More wealth envy crap. I'm sorry you're upset that you weren't "fortunate" enough to by some crazy twist of fate end up in the driver's seat for a multinational corporation like these people obviously were. They probably just settled for McDonalds, and had the company given to them by some random customer who wandered in.
    Last edited: Dec 6, 2008
  14. Dec 6, 2008 #13


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    What would the tax be called if we taxed gasoline, every time it drops by 10 cents a gallon, we tax it by 5 cents more per gallon? I got very used to the price being $4/gallon. I almost feel I have to apologize to the station attendant now that it is only $1.80/gal.
  15. Dec 6, 2008 #14
    that is a really good point, and is also why we should only tax corporations.
  16. Dec 6, 2008 #15
    why would you do that? the attendant's wage never changed.
  17. Dec 6, 2008 #16
    Proton Soup: Taxing corporations causes them to turn around and incorporate the tax right into the price tag of whatever it is they're selling. So I don't see how you agree with my point when I was saying taxing corporations only makes prices go up... pushing the tax burden back onto the people. Therefore it would be beneficial for all of us if the united states didn't have the highest corporate tax rate in the world.

    Any money we can save businesses (large and small) is money invested in the economy. Why do we think the answer to our financial problems is relieving prospective employers of money they would use to pay employees and upgrade their facilities? The left wants to suck the life out of our livelihood... our jobs.
  18. Dec 6, 2008 #17
    try and be consistent now. if the consumer ultimately pays all the taxes as you propose, then it makes no sense to tax everyone when you can just tax a smaller number of businesses. the people pay all the tax, just indirectly. yet now, the tax system is significantly streamlined.

    you can't have it both ways, that would be hypocrisy. if on the other hand, you wish to shift the tax burden from the corporations down to the consumers, then the consumer has less money left over to buy goods and it has the same sort of stagnation on the economy you wish to claim taxing from the top does.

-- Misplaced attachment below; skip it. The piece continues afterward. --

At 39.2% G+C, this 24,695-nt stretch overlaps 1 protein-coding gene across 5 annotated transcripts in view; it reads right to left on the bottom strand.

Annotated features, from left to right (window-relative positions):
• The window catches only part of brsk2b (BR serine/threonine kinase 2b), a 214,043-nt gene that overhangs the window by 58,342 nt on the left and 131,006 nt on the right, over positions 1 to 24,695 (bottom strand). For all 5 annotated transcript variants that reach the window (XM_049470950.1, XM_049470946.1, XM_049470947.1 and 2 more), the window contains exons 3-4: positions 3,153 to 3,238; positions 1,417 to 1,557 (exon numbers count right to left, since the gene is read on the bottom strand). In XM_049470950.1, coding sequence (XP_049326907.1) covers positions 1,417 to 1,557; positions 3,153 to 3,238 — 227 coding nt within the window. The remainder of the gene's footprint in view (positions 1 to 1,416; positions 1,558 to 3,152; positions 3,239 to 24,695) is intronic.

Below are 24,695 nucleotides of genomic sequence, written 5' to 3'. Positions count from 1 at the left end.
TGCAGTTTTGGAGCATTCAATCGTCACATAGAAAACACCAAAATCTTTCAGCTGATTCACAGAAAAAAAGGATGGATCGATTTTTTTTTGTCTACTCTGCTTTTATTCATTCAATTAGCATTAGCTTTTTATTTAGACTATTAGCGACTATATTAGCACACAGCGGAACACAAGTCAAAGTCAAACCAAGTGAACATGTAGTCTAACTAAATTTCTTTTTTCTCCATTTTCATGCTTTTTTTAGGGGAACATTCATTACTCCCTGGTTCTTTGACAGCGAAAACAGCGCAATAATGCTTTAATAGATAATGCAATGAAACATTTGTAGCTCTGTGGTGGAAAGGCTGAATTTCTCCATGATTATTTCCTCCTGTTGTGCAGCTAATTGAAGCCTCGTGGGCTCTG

19. Dec 6, 2008 #18
    Ah. I misunderstood you. I interpreted your post as though you didn't really read anything I typed and just interjected something to the effect of "Yeah, the corporations should just have to pay for everything." Actually I'm a supporter of a movement involving a complete overhaul of our current tax system that you've perhaps heard of. It would be a totally indirect tax in the form of a national sales tax. Sort of radical but it does have widespread support and adheres more closely to what I see as American principles. It would also reduce the tax code from thousands of pages to tens, and abolish the IRS (No more April 15th anxiety)... significantly streamlined. www.fairtax.org

    I know we're getting pretty off topic here, but I think there's still some relevance to all this seeing as how the topic relates to taxation, corporate or otherwise.
  20. Dec 6, 2008 #19
    i think the bolded part is wishful thinking, Congress still likes to pick winners and losers. you'd have to pass a well-thought amendment to keep it fair.

    honestly, i could go either way. abolish personal income tax (maybe only anything above $250,000) and only tax corps, or a sales tax. the one argument that i've heard that might shift me in favor of a sales tax is that it becomes a tariff as well.

    as far as the current situation and taxing oil, that depends. i don't know what sort of tax breaks the oil companies were enjoying before oil went through the roof. but in general, i'm in favor of keeping energy prices low because energy usage is what drives the economy. GDP (or maybe it was GNP) is roughly proportional to how much we burn. if you don't burn, you don't earn.
  21. Dec 6, 2008 #20
    There needs to be a happy medium. Of course no one is ever really happy about the middle ground though.
    If you tax businesses too much then they will not want to operate here. They will leave and people will be less inclined to start and/or maintain their businesses because it will require more capital.